Did you know that Bank of America kept the Countrywide name after its bargain purchase in 2008, and that “it would consider putting the unit into bankruptcy if litigation losses threaten to cripple the parent”? Here’s the alphabet soup of entities BofA is juggling:
The transaction was completed July 1, 2008 with Countrywide Financial Corporation merging into Red Oak Merger Corporation, a wholly owned merger subsidiary of Bank of America Corporation.
The merged company retained the “Countrywide Financial Corporation” name and became a direct subsidiary of BAC.
Countrywide’s primary operating subsidiaries travelled with the CFC holding company during the merger, namely: Countrywide Home Loans, Inc. (CHL), Countrywide Securities Corporation (CSC), Countrywide Home Loans Servicing, LP, and Countrywide Bank, FSB.
Bank of America generally opted to have its subsidiaries purchase assets from the legacy CFC units and only selectively merge with non-securitization related Countrywide entities, although CHL was the primary mortgage originator in the Countrywide group of companies.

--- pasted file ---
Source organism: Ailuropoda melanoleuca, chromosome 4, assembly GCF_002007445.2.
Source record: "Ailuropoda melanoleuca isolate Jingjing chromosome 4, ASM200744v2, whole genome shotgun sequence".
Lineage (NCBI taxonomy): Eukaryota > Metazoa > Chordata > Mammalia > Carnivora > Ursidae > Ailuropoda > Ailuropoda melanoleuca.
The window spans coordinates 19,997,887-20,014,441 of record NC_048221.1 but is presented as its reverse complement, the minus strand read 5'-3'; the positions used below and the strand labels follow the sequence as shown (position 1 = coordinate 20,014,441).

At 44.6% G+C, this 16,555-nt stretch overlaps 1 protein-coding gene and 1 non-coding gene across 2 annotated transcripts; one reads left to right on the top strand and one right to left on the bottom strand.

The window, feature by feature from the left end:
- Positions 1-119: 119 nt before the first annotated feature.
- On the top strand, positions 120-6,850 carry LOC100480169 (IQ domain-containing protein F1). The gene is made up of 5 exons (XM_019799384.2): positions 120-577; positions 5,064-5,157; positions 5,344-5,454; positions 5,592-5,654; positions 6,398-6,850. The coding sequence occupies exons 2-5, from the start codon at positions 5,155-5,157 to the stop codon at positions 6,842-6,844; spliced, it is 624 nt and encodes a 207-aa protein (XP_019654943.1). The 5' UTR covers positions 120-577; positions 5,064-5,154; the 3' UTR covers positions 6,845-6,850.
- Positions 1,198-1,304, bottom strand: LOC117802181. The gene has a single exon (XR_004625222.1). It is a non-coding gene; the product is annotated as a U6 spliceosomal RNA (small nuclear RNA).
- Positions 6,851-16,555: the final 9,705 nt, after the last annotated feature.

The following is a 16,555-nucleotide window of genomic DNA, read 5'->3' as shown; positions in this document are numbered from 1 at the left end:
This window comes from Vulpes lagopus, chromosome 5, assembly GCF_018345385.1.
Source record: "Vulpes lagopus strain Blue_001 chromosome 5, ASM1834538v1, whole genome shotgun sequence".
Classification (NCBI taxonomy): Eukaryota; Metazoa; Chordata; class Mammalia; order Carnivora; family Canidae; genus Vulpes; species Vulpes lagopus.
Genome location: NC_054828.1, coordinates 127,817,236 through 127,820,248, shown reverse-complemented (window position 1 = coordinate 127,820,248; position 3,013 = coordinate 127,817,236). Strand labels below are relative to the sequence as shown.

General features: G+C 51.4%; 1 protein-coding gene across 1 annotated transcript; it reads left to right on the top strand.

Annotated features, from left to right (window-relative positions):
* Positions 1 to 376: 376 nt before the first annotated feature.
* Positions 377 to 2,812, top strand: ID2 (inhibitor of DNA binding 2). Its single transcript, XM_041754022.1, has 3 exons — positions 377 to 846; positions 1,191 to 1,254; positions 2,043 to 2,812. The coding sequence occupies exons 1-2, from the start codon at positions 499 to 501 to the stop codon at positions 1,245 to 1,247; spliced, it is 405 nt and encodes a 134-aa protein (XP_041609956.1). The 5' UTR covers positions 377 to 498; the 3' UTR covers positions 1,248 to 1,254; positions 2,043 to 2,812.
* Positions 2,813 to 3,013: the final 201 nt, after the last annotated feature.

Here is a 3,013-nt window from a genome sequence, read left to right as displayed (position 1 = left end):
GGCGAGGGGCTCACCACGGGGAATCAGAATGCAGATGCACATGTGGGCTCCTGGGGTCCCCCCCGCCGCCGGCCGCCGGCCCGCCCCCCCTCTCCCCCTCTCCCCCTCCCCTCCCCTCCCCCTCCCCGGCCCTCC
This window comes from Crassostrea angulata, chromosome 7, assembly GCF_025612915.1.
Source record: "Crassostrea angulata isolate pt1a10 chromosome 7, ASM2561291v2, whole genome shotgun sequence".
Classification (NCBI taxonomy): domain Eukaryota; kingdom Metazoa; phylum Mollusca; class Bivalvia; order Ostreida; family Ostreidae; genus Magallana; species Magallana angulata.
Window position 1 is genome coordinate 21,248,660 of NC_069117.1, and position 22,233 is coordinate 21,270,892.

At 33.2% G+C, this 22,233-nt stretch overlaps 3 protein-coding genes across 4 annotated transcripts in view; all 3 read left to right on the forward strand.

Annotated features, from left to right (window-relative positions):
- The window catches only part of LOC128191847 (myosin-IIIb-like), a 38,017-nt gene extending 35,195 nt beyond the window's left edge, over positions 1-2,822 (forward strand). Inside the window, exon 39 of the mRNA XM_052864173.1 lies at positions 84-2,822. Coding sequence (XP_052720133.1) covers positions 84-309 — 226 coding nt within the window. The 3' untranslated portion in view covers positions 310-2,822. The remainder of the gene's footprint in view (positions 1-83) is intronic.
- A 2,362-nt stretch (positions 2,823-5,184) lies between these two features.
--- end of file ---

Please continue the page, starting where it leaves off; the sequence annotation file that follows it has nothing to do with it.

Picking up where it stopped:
It’s important to understand this tangled web, since the structure of the relationship with Countrywide should ultimately limit the risk to Bank of America from continuing legacy mortgage legal claims.
Analysts believe that the small size of Countrywide’s balance sheet, its limited continuing value, and its ongoing legal separateness suggest that Bank of America’s risk related to Countrywide is contained.
CHL constitutes 74% of Bank of America’s non-agency origination from 2004-2008, 77% of defaulted and delinquent balances, and 78% of defaults and delinquencies that occurred within two years of origination.
Analysts expect most of the liability to reside in the still-separate Countrywide entities, including CFC, CHL, and CSC.